Many of us have heard the term “aging in place,” but did you know that there are standardized renovation practices emerging to help seniors successfully navigate in-home aging? These design practices improve everything from ease of usability to safety, allowing you and your loved ones to stay independent more comfortably.
As one of the most highly trafficked areas in the home, the kitchen is particularly important to design appropriately. So whether you’re planning for your own future or helping a loved one transition to the next phase of life, be sure to consider these aging-in-place kitchen features.
As with any kitchen, aging-in-place kitchens benefit from a combination of natural and artificial lighting sources. What differentiates aging-in-place kitchen lighting design is the number and location of lights, as well as the type of switches used. As always, it’s smart to capture as much natural light as possible from windows both in the kitchen and in adjacent rooms and/or from skylights in the ceiling, but you’ll also want to make sure that every area of the kitchen has spotlighting. This is particularly important in naturally shadowed and dim areas like under the cabinets and in the pantry.
Additionally, you’ll want to ensure that light switches, both for general and spotlighting, are easily accessible. Usually, this means placing them at every entry point in the kitchen. Rocker light switches tend to be the easiest to use. You may also want to consider automated lighting that turns on every time you enter the room.
One of the best ways to make a kitchen friendly for every phase of life is to ensure that all spaces are easy to navigate. Standard interior doors measure anywhere from 24 to 36 inches in width, and some kitchens have similar measurements between wall cabinets and an island. For ease of navigation in a wheelchair and even walking, it’s better to adjust the standard width of doorways to 36 inches and the space between cabinets to approximately 48 inches. Bonus points: opening spaces also improves your home’s aesthetics!
One principle of aging-in-place design is to omit needless hazards. The floor is a prime example: kitchen floors with rugs or level changes between tiles present unnecessary trip hazards. A good kitchen floor shouldn’t have any level changes either in the kitchen space itself or in thresholds between rooms. Additionally, it’s smart to have a floor with a lower gloss to reduce the glare from lights. Hardwood floors tend to be good solutions, and we recommend woods that are relatively durable yet also soft enough to reduce hip, knee, and ankle pain. (See Flooring Inc.’s list of ADA-compliant flooring options.)
One of the easiest ways to reduce kitchen hazards is to round the edges of countertops. Countertops with sharp edges can easily cause skin breaks and bruises, whereas softening the edge makes accidental bumps less of an issue.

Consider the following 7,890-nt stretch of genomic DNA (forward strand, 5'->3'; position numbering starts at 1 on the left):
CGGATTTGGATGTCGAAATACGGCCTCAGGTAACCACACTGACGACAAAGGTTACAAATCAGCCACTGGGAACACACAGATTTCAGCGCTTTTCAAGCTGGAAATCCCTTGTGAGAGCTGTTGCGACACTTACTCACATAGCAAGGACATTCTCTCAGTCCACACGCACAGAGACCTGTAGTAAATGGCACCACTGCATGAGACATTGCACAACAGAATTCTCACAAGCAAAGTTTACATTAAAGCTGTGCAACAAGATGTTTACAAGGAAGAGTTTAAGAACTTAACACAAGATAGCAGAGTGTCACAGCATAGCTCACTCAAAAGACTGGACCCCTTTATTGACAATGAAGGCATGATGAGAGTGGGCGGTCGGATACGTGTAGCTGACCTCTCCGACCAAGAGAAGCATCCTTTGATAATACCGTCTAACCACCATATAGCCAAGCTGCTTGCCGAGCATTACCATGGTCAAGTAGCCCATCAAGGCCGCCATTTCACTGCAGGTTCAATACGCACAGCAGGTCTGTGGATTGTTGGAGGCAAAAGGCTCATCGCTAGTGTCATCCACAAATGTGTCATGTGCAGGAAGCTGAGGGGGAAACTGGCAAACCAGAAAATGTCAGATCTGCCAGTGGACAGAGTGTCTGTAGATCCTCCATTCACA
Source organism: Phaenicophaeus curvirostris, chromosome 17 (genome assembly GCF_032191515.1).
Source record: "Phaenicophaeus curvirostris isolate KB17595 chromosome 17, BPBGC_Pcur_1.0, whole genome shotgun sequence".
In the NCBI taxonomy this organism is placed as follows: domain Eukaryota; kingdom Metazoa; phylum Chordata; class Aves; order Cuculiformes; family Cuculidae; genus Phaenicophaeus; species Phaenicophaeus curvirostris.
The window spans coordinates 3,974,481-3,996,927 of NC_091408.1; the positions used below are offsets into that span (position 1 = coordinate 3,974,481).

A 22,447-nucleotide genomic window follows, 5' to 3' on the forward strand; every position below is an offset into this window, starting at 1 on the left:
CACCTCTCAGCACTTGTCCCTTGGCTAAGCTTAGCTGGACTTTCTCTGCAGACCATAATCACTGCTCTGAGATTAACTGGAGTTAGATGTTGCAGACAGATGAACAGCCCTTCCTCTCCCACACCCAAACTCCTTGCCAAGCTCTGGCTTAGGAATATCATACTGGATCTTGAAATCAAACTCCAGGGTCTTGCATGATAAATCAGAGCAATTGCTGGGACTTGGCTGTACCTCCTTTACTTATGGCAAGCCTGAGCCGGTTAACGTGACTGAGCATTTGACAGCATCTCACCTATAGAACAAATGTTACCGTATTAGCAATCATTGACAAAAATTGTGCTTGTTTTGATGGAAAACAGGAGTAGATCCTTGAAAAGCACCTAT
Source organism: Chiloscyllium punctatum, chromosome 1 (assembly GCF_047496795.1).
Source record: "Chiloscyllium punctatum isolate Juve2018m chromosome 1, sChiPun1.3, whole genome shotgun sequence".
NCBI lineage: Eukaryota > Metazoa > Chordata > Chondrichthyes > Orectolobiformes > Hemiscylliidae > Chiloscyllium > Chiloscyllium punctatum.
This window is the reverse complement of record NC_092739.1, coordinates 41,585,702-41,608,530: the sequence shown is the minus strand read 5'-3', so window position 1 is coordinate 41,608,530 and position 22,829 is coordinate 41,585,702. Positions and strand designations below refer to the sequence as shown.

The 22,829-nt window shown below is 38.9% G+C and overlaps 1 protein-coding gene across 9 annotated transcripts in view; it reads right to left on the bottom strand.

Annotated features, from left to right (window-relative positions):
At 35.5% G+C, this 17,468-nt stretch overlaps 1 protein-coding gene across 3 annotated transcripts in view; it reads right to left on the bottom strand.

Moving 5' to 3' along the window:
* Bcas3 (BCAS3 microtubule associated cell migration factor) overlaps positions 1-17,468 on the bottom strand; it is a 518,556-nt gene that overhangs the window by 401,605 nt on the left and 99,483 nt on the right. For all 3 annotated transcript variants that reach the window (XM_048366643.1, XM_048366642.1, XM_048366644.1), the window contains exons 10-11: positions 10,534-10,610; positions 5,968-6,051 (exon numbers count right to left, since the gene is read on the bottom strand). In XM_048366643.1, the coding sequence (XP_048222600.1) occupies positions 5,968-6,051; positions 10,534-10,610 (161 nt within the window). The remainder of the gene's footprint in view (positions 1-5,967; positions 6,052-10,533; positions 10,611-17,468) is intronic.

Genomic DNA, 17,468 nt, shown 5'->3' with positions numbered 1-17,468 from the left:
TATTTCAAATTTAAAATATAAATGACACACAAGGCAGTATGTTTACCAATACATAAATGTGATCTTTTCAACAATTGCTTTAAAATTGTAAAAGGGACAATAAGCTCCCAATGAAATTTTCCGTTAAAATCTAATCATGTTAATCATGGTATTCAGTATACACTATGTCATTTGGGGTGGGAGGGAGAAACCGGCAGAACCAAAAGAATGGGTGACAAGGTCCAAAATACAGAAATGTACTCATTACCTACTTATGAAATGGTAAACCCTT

Standard kitchen countertops are typically 36 inches high, and barstool seating in the kitchen can raise countertops to as high as 42 inches. The ADA, on the other hand, recommends that all or at least a portion of countertops should be set at 28 or 30 inches in order to make them more wheelchair accessible.
Door and drawer pulls have the ability to either decrease or improve both usability and safety. In general, you should always stay away from door and drawer pulls with sharp edges. Additionally, think about opting for the easiest pulls to grasp. Experts recommend wide pulls with soft, curved edges and an ergonomic shape. Any knobs should be rounded and easy to grasp. Handles often work well for cabinets. Pro tip: selecting a refrigerator, oven, dishwasher, and other appliances with long, smooth handles also improves kitchen ease of use.
You’ll also want to consider how easy items indoors and drawers are to access after opening cabinet fronts. For corner cabinets, lazy susans have long been a favorite solution. Other corner cabinet storage solutions include spin-out and pull-out shelves, angled front cabinets with pull-out drawers, corner drawers, corner pantries, and more. All lower cabinets should have pull-out shelves to enable easy access to items. For upper cabinets, consider pull-down shelves. Finally, as a general rule of thumb, consider arranging your kitchen items in such a way that frequently used items are more conveniently located.
Since the sink is so frequently used, consider treating yourself to a hands-free faucet with an anti-scald device. Automated soap dispensers and sinks with narrower and shallower basins are also a good idea to prevent back pain from leaning over too far.
Last but not least, it’s important to consider safety when installing kitchen appliances. We recommend opting for automatic shut-off ovens and cooktops, and we recommend electric stovetops with heat light sensors rather than gas burners when planning an aging-in-place kitchen. Peace of mind is key.
You can find even more tips on aging-in-place kitchen design ideas at the official Aging in Place website. If you found this blog helpful, we encourage you to visit their page for more comprehensive considerations. As experienced contractors for senior-friendly kitchen designs, we also welcome a conversation with you as soon as you’re ready to begin remodeling.
If you are ready to begin transforming your home into a home that you can live in forever, download our step-by-step guide to home renovation done right, "The Ultimate Step-by-Step Home Renovation Transformation Guide."